The main space in the back of the facility features a few rows of desks that allow the team to work on product development and video production. Kanan explained to us that the brand has grown exponentially in the past year, leading to more computers, cameras, and people being stuffed into the office area. The back left section behind the wood wall was constructed to work on The Gymkhana Files and, off to the right, Hoonigan's Steven Kikawa and Jon Chase create all the Hoonigan t-shirt designs you can buy online and on location at Donut Garage.
Exiting back through the production area drops you off in a multifunction video set. This area has played host to Hoonigan's A Brew With series and now serves as the stage for the Hoonigan video game steering wheel rig.
The multifunction set is actually just in the corner of a larger, open garage area where many Hoonigan cars are stored. There, you can find the $200 Mazda Miata that was turned into a no-frills machine known as the "ShartKart," Hoonigan Hertrech Eugene Jr.'s Mazda RX-7 "Twerkstallion," the custom Rolls Royce with a Hemi V-8 which was the star of the one-off Discovery Channel series Car Saviors, and the Hoonigan SEMA UTE build. Outside for fans to see is the Baja 1000 chase vehicle "ScumBug" and the car that may have Hoonigan-stardom comparable to Ken Block's Hoonicorn: "Sh!tcar."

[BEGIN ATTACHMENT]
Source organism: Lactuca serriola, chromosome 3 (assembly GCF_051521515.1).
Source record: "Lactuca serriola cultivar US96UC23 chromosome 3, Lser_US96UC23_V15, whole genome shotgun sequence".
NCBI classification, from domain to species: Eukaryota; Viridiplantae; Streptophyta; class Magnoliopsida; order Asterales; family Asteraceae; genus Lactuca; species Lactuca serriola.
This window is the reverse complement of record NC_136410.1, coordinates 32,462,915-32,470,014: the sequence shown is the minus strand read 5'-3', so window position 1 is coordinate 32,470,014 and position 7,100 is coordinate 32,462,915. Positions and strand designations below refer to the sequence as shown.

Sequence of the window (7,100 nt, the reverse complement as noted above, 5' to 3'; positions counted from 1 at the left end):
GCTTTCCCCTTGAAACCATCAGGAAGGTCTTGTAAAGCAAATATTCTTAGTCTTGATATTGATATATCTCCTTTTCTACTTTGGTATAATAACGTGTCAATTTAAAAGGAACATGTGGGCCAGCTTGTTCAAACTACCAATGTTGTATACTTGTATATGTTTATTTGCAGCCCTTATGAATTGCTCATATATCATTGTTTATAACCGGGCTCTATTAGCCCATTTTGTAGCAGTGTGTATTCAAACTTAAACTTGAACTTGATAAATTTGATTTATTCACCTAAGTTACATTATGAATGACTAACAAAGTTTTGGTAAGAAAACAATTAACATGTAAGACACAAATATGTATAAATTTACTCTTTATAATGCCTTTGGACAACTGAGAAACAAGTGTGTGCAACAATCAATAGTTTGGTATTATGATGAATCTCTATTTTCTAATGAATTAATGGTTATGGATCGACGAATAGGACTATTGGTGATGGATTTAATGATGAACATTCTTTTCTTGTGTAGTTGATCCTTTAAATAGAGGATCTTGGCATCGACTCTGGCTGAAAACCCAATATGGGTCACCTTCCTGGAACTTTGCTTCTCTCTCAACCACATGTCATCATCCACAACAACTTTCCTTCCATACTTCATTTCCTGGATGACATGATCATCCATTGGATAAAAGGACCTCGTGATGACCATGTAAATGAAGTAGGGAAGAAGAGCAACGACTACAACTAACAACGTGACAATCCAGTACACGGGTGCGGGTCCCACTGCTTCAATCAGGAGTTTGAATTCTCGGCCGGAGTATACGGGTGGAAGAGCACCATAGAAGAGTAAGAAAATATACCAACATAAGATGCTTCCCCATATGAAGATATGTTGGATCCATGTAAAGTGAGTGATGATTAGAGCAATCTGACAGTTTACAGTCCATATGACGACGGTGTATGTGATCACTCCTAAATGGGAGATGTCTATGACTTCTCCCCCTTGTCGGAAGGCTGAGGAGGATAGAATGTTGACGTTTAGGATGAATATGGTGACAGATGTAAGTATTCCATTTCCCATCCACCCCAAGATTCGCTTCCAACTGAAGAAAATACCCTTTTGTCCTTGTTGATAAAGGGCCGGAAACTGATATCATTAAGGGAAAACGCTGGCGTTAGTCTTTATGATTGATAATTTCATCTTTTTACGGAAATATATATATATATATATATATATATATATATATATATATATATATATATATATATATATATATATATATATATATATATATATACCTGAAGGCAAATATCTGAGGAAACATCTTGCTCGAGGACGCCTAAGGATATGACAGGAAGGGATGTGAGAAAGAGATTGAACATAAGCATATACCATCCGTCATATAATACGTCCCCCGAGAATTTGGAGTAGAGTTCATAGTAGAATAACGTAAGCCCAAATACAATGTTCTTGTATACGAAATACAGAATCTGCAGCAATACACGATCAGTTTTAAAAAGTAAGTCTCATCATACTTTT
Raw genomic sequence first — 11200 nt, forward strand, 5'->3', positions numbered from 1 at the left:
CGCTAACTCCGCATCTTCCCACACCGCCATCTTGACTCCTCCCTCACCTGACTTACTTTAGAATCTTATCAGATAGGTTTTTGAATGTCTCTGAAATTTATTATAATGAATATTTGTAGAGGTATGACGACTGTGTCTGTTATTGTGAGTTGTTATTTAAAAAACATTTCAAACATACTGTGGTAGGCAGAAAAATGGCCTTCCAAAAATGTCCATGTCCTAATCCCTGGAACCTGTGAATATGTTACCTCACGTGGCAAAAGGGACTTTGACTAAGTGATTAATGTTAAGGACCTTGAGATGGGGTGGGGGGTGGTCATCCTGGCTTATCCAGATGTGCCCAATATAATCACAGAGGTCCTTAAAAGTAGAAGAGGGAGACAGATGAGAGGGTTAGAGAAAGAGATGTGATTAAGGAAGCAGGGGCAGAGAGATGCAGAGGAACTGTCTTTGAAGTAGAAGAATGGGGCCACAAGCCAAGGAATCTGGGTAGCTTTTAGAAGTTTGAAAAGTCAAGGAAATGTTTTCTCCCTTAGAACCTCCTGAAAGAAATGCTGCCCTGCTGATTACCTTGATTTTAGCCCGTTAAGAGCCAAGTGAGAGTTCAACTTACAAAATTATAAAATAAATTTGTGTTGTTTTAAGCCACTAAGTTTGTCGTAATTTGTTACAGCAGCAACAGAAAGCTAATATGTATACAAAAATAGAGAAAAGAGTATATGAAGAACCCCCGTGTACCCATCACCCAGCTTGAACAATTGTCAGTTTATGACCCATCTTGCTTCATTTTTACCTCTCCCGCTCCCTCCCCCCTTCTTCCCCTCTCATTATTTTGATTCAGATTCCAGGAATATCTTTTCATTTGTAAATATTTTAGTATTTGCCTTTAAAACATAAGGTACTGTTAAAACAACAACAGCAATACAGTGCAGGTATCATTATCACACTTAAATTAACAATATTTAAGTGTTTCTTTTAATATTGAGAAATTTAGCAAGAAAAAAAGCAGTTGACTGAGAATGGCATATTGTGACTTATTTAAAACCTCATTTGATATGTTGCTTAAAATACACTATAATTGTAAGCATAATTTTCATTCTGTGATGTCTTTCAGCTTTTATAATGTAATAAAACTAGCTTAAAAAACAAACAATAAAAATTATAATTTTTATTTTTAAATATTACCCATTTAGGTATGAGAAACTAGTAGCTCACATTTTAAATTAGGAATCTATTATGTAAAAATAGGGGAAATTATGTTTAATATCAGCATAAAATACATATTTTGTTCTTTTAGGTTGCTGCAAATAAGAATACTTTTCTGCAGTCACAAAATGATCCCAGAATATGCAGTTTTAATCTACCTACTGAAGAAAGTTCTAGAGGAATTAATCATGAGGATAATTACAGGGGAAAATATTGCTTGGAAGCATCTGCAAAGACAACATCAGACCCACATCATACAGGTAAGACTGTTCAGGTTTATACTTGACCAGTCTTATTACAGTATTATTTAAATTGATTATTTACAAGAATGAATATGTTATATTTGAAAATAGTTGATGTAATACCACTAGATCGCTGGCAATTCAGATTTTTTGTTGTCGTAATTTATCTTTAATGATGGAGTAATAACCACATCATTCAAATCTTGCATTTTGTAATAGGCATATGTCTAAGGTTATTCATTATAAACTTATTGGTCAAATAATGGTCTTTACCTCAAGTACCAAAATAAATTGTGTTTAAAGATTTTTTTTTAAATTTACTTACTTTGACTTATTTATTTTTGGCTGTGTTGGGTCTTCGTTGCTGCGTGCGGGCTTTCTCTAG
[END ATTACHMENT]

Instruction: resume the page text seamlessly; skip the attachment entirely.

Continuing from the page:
The lot outside the Donut Garage is where the fun happens. On a normal non-filming day, it serves as a typical parking lot which the Hoonigan crew uses for their personal cars, but if you've seen many of the YouTube clips uploaded to their page, you'll know that this is actually a playground that sometimes includes homemade ramps and plenty of tire shredding.
The only area we could not take pictures of at the time was the main garage where Hoonigan project cars are worked on. At the time, we were sworn to secrecy on a future Garage Garage episode of team member Jon Chase's Tri 5 By Fire 1955 Chevy Bel Air build. You can check out that episode below.